Gaining Competitive Advantage by Implementing the Microsoft Unified Communication Platform
I had the opportunity to execute global deployments of the Microsoft Unified Communication platform for four of the largest organizations in the Strategic Consulting, Pharmaceuticals, Healthcare and Financial Services industry.
Each program involved the migration from the IBM Domino platform and included the deployment of combinations of Microsoft Lync, Outlook and SharePoint.
“A Unified Communication deployment should not be approached as any other deployment of new technologies, but rather as a cultural change”
Acknowledging that every deployment had very different requirements, I will try to summarize the common practices that made every deployment a success.
Obtain Executive Buy-In
A Unified Communication deployment should not be approached as any other deployment of new technologies, but rather as a cultural change. In order for your investment to truly achieve maximum value, you must obtain executive sponsorship not only for financial approval, but for their personal commitment in leading this change by example. This is one of the most transformational programs your organization will endeavor and, if executed properly, can provide a CIO and the executive team with great customer loyalty and credibility.
Engage with your Corporate Communication team as early as you can and, if possible, make them co-sponsor of the initiative.
Brand Your Program
Since you are changing many of the most-used applications on your users’ desktops and will likely not change them all at once, you want to be able to relate all the changes throughout the lifecycle of the program. Make your brand easy to associate with collaboration. In the past I used names such as “Connect” or “iConnect” followed by a slogan that can help you explain what the program is about in a few words, such as “Communicate, Collaborate, and Connect”.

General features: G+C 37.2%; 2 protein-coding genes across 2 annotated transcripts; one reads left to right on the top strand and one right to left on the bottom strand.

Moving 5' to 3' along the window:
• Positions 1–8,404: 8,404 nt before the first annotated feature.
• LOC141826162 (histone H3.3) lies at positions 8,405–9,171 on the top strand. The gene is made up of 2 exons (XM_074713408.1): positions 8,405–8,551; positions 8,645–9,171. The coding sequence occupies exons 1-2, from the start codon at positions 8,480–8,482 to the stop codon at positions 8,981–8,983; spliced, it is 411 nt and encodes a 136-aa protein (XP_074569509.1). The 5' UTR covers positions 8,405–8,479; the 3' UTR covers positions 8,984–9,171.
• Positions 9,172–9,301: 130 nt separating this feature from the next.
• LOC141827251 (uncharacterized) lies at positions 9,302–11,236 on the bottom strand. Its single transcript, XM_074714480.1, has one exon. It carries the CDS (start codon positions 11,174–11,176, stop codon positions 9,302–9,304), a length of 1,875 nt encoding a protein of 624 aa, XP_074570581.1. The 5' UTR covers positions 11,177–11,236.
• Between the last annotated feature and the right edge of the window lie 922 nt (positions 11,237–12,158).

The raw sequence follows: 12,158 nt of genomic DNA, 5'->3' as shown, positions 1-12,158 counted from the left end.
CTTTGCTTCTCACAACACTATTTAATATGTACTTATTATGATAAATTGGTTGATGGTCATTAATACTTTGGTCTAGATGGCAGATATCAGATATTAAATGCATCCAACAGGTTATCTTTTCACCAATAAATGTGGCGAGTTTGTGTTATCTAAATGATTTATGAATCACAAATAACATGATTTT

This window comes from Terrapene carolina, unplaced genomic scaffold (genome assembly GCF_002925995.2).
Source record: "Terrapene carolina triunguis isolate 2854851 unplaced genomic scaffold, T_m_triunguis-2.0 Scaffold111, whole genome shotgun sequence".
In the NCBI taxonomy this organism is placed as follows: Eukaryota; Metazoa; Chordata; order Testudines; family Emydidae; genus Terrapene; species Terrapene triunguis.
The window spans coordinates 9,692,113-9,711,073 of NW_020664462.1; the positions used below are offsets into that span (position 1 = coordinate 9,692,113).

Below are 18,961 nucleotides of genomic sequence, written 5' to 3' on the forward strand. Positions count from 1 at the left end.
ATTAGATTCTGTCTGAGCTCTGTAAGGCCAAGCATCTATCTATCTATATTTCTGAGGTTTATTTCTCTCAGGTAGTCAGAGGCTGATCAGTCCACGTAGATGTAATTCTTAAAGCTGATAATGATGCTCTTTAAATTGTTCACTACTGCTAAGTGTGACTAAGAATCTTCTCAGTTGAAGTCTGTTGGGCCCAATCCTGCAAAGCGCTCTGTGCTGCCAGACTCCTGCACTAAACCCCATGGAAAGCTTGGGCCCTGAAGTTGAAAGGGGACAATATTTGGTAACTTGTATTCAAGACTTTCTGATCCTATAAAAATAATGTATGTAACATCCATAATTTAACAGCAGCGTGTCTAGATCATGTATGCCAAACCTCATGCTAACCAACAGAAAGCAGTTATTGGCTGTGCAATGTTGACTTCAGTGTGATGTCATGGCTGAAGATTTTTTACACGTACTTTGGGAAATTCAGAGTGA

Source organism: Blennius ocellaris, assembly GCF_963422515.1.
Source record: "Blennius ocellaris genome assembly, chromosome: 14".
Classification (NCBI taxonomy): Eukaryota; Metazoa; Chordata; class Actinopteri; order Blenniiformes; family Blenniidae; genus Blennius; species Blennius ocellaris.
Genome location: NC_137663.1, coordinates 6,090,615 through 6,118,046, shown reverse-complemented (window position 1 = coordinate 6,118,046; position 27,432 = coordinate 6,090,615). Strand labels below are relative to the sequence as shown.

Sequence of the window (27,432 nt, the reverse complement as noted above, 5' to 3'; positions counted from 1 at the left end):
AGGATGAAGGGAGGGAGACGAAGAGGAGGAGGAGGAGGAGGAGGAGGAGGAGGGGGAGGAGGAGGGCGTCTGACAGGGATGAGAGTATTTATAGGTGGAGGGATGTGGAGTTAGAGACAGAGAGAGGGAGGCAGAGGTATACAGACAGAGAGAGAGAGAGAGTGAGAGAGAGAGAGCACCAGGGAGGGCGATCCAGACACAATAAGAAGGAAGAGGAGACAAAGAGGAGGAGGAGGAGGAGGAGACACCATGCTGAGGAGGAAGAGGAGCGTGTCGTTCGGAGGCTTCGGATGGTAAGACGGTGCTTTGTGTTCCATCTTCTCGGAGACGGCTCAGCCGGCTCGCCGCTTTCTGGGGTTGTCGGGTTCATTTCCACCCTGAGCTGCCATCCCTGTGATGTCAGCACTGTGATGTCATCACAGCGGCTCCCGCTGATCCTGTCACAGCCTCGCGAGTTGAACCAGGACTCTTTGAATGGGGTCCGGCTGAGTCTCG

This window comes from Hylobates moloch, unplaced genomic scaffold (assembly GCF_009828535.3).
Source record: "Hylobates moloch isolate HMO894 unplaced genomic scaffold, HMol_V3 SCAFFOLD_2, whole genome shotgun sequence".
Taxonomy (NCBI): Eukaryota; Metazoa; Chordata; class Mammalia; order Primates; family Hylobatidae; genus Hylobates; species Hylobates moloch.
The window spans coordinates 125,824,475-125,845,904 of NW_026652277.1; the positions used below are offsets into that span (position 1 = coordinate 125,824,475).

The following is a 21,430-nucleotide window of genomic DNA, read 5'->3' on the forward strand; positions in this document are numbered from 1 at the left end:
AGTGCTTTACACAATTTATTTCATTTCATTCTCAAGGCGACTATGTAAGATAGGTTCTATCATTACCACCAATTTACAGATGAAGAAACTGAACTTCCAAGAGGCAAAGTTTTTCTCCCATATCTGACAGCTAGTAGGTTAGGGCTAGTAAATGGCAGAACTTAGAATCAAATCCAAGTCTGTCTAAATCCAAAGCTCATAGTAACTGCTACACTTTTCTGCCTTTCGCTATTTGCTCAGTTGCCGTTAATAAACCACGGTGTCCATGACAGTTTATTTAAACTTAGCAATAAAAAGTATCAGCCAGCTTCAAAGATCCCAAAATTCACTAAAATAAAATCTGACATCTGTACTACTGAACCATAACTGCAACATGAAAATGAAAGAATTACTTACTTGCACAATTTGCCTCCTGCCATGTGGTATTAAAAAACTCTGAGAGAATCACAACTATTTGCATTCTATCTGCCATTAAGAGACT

If your budget permits, I strongly recommend hiring a professional designer to create your branded materials. This should include a logo and a presentation template that you will use to communicate this program from the start. As soon as your program gets the green light, start generating your “Coming soon“ announcements and, if possible, start distributing branded merchandise such as pins, pens, mouse pads, etc.
Profile Your Customers
One of the most important aspects of success is to define the most effective deployment plan and to carefully pick who your first customers will be. This group will generate the organizational first impression, so it is extremely important that you choose a team for whom the value of the new collaboration capabilities will outweigh minor glitches that you might have during your first deployment. This can be accomplished by sending a simple survey to all of your users to understand their willingness to welcome the change. Sales and Marketing are usually eager to try out new technologies, yet we all have departments that are more change averse. Deploy to people who will generate a positive message about your program first. Remember, the success of the deployment is all about positive momentum.